Blog

Home/Blog
Blog2019-05-09T08:57:13+01:00

#ProjectParadise: A group reading project

Well. A few days ago I ran a poll on Twitter to find the most popular long poem for a group reading project and the clear winner, with 44% of the vote, was John Milton's seventeenth century epic, Paradise Lost. OK. If you were to take part in a group reading of a long poem (like the celebs are doing with Rime of the Ancient Mariner' which of the four [...]

By |April 20th, 2020|Categories: Featured|Tags: , |1 Comment

Homework in the time of Corona

It was inevitable: the scent of bitter almonds always reminded him of the fate of uncompleted homework. Gabriel Garcia Marquez I've never been much of fan of homework, not as a child, not as a teacher and nor as a parent. It's always seemed a quite unnecessary imposition. As a child, the 'dog' got to homework with unconvincing regularity. As a teacher I hated having even more marking to do. [...]

By |April 3rd, 2020|Categories: Featured|8 Comments

Exam season and COVID19: What should we do?

In the current climate, worrying about whether this year's GCSE and A level exams are going to go ahead as scheduled may seem like small beans but it's a big deal to those directly affected. My eldest is due to sit her GCSEs and is, understandably, frustrated with the uncertainty. The likelihood that schools will carry on as normal over the exam period is looking more and more remote. Something [...]

By |March 16th, 2020|Categories: Featured|3 Comments

The dangers of hierarchy: a recommendation for improving Ofsted inspections

One of the many hard lessons learned by the aviation industry is that distributing responsibility and challenging hierarchical authority saves lives. From examining flight recorders and listening to cockpit recordings, crash investigators know that otherwise avoidable accidents have been caused by dysfunctional relationships between airline crew. The traditional model was the captain was in absolute authority and that questioning his actions was unthinkable. This led copilots and cabin crew to [...]

By |March 7th, 2020|Categories: Featured|Tags: , , |1 Comment

Why interview feedback is a waste of time

A few years ago I wrote a series of posts on the subject of improving the interview process in schools: Part 1: A brief review of the evidence Part 2: Intuition vs. statistical prediction (in which I made suggestions for improving structured interviews) Part 3: The interview lesson I thought I'd said all I needed to say of the subject of school interviews. Then a few days ago I responded [...]

By |February 27th, 2020|Categories: leadership|Tags: , |3 Comments

What I learned from visiting schools in Uganda

Some months ago I was asked to be part of an advisory panel on a project to improve primary education in Uganda. To say I was surprised would be an understatement. What, I wondered, would I have to offer? The project, SESIL (Strengthening Education Systems for Improved Leadership) is funded by the Department for International Development and managed by Cambridge Education. The basic premise is that by introducing systems for [...]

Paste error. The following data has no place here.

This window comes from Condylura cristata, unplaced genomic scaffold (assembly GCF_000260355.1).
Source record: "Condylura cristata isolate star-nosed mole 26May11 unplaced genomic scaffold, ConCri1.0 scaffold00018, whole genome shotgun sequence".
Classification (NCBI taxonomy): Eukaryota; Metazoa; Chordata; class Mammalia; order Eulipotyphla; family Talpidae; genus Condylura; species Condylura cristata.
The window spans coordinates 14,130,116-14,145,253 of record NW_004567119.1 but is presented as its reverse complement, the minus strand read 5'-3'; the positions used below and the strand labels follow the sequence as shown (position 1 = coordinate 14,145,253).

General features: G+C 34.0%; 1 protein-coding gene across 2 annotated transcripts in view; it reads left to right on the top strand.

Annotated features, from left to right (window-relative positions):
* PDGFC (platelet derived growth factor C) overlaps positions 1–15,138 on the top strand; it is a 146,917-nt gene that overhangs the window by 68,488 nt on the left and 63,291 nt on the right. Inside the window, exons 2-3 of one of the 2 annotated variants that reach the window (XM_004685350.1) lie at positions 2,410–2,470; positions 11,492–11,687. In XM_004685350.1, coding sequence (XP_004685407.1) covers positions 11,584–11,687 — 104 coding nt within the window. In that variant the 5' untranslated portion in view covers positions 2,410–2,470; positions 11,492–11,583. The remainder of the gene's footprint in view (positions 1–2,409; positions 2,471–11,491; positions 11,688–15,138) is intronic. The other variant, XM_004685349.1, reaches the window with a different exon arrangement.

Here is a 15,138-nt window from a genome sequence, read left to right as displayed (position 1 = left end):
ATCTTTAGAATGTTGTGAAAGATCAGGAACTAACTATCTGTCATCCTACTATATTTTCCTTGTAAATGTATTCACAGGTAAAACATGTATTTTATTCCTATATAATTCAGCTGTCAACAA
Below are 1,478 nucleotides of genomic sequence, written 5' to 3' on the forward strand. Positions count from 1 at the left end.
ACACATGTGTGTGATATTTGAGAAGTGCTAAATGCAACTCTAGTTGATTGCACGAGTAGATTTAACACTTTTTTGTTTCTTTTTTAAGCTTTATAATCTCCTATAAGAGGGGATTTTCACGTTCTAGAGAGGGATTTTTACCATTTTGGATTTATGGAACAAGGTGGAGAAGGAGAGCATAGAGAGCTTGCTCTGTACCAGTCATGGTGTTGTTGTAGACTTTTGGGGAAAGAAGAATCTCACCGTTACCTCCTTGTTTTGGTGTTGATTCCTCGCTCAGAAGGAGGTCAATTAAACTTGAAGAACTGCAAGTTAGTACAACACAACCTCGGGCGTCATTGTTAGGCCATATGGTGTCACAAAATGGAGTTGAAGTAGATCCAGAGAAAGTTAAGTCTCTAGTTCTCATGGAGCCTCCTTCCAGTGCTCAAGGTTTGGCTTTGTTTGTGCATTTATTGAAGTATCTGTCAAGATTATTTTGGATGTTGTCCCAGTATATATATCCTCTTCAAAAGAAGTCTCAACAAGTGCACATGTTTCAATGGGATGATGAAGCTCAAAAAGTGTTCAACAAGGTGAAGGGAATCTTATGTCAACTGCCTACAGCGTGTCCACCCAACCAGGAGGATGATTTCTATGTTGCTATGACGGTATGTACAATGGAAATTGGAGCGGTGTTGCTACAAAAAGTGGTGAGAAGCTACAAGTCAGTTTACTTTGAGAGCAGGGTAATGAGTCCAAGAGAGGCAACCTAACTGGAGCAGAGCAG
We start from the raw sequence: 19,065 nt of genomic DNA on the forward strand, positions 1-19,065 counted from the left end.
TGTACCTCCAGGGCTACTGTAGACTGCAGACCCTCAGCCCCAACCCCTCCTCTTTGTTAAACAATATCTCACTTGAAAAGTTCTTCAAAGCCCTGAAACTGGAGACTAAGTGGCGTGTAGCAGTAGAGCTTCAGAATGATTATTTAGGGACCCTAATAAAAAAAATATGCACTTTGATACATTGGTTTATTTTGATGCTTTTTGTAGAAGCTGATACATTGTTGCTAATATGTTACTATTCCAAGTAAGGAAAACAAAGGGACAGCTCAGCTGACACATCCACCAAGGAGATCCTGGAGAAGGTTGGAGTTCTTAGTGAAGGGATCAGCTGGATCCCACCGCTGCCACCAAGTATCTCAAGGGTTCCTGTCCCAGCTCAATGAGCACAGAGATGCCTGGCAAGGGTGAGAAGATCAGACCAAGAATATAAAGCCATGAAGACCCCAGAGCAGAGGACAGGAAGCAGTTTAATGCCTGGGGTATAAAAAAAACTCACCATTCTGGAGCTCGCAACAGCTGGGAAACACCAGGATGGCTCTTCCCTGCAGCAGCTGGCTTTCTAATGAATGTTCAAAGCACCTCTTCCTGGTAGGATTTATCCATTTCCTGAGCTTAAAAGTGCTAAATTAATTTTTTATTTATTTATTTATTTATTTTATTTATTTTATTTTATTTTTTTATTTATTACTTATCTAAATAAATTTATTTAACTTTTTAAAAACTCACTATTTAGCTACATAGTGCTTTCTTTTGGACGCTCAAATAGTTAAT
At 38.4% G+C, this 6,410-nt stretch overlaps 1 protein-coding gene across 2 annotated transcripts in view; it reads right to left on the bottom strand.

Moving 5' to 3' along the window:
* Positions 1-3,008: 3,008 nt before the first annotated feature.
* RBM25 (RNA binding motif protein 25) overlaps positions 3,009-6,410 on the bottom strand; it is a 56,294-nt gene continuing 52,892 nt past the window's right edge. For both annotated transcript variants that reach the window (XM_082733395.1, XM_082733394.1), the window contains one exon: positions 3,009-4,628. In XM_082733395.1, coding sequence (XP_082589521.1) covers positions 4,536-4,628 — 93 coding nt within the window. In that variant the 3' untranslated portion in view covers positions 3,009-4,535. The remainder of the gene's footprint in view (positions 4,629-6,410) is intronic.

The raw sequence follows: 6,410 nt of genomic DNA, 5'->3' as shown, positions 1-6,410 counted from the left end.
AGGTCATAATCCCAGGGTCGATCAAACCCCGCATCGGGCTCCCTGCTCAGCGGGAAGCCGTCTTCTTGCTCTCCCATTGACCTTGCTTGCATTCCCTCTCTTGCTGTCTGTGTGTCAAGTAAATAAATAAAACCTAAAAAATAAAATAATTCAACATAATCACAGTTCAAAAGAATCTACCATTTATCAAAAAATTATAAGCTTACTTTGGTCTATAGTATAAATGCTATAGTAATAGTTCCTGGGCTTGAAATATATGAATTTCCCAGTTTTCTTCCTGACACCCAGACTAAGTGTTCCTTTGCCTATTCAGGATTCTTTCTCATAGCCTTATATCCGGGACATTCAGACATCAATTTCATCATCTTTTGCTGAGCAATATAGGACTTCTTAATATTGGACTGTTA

By |February 26th, 2020|Categories: Featured|Tags: , |0 Comments

Can observation pro formas be used well?

Should observers waltz into lessons armed with a clipboard full of hoops they hope to see teachers jump through? No, probably not. Some years ago I wrote about my preference for how lessons should be observed: The point of a lesson observation should not be to see whether a teacher is slavishly following a checklist, rather it should be to tease out how effectively they are teaching the students in [...]

By |February 9th, 2020|Categories: leadership|2 Comments

This is what I do

For the past seven years I've been working as a freelance training provider and consultant. Most of the work I get comes either from word-of-mouth recommendations, or because someone has seen me speak or read something I've written. The majority of the work I do is in English schools - both primary and secondary (although I also seem to get a fair bit of work in Sweden and the Netherlands) [...]

By |January 31st, 2020|Categories: Featured|0 Comments

Are things so good that normal seems bad?

Former Irish president Mary Robinson has been doing the rounds warning the world it needs to wake up as the hands of the Doomsday Clock are moved to 100 seconds to midnight. Apparently things are so bleak that the world is closer catastrophe than at any point in history. Not only is climate change about to wash away most of the world's coastline, but the threat of nuclear annihilation is [...]

By |January 24th, 2020|Categories: Featured|Tags: , , , |11 Comments

Why can’t we agree about internal isolation?

The debate about whether schools should be allowed to internally exclude children from lessons is a hot topic at the moment, with all sorts of people weighing in at both ends of the spectrum of opinion. Whether you agree or disagree with the concept of internal exclusion probably says something about whether you prioritise the rights of the group or the rights of the individual. But it's also probably true [...]

By |January 19th, 2020|Categories: behaviour|4 Comments

Read the latest Learning Spy newsletter here.

If you like what you see, subscribe here:

  • This field is for validation purposes and should be left unchanged.

#Cleverer

#PsychBook

#WrongBook

The Secret of Literacy

The Perfect English Lesson

Recent Posts

Tag thingy

Subscribe

Enter your email to subscribe to The Learning Spy. You will receive notifications of new posts by magic.

  • This field is for validation purposes and should be left unchanged.

Join Over 10,000 Subscribers Learning from David Didau

Become Part of David Didau’s Network and Further Your Teaching Career.

  • This field is for validation purposes and should be left unchanged.